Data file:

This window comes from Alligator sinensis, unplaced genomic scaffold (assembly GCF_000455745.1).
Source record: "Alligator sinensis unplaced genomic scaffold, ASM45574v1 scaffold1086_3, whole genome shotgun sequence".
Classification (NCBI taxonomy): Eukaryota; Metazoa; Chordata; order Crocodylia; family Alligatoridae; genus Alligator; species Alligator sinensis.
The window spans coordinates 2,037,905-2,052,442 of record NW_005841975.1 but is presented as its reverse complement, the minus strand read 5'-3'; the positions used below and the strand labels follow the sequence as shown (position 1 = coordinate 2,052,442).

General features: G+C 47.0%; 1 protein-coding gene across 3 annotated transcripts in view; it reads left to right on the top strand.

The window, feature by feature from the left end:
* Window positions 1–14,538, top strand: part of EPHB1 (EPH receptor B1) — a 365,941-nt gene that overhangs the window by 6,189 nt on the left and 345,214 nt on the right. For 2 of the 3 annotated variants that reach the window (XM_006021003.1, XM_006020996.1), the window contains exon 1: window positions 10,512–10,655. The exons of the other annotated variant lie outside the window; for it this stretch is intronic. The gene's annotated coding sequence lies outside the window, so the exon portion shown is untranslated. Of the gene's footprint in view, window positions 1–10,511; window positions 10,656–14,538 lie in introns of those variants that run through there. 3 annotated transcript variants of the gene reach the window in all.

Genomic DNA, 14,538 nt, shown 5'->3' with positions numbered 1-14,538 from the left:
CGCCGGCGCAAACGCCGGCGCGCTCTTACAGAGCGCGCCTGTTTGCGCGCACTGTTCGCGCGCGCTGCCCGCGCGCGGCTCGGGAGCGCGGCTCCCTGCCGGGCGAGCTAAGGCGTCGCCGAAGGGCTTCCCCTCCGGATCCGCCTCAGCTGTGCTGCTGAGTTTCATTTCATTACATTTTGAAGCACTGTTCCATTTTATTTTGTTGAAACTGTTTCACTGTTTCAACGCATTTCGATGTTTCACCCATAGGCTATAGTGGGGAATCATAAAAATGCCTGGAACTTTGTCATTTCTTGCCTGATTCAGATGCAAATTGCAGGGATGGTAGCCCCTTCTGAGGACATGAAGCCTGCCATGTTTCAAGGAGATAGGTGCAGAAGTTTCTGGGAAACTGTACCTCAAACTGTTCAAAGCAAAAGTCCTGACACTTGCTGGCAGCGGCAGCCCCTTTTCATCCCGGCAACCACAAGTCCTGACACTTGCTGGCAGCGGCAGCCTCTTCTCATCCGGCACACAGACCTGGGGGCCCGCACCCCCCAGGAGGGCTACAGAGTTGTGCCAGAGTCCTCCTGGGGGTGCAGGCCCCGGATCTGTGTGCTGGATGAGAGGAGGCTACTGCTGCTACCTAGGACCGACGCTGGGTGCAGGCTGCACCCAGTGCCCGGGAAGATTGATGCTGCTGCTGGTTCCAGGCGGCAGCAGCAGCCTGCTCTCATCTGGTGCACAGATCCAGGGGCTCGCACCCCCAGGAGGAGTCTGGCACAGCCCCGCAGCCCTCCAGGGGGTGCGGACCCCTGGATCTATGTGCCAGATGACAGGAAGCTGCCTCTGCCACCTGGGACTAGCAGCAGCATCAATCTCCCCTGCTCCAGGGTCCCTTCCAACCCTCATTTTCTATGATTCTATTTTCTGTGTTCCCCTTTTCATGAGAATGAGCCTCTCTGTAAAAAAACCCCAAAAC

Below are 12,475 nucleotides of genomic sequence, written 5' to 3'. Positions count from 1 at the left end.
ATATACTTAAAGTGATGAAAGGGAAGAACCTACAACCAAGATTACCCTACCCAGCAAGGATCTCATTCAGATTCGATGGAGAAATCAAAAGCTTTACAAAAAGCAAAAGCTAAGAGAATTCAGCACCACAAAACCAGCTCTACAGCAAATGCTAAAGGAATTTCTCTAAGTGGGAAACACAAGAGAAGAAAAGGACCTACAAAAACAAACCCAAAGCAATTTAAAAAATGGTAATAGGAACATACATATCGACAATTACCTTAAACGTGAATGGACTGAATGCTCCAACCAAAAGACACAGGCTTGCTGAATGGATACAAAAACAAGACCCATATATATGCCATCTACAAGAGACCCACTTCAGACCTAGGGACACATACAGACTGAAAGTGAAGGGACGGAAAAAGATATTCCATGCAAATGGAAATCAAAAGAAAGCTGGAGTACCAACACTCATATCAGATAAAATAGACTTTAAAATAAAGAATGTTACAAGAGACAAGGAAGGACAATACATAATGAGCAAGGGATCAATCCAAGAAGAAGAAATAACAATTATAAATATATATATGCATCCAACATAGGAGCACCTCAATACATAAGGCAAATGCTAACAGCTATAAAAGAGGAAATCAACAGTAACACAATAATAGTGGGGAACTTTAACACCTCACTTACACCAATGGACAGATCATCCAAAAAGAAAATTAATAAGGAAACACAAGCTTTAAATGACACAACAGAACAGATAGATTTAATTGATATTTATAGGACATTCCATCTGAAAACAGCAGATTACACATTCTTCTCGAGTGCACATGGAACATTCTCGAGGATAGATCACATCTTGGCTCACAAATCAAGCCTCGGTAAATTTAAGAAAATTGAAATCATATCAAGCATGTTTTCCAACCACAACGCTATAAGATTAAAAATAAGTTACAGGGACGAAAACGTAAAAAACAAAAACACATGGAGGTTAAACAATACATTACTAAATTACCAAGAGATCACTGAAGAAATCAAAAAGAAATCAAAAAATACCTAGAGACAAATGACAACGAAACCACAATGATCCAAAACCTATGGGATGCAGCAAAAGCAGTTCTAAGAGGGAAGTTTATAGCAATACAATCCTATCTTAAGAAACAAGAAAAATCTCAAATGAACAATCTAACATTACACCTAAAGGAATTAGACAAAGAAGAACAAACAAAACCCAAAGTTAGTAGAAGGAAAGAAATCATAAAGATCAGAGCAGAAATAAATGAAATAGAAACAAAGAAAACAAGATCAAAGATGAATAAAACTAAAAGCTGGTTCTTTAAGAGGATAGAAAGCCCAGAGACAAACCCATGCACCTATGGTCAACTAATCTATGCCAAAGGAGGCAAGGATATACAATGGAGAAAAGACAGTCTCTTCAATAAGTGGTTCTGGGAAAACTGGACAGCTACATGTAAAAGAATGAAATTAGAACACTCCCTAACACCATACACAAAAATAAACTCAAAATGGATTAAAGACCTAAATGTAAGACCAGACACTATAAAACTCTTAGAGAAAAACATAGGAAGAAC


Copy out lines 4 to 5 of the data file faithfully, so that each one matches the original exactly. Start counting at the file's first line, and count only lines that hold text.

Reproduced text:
The window spans coordinates 2,037,905-2,052,442 of record NW_005841975.1 but is presented as its reverse complement, the minus strand read 5'-3'; the positions used below and the strand labels follow the sequence as shown (position 1 = coordinate 2,052,442).

General features: G+C 47.0%; 1 protein-coding gene across 3 annotated transcripts in view; it reads left to right on the top strand.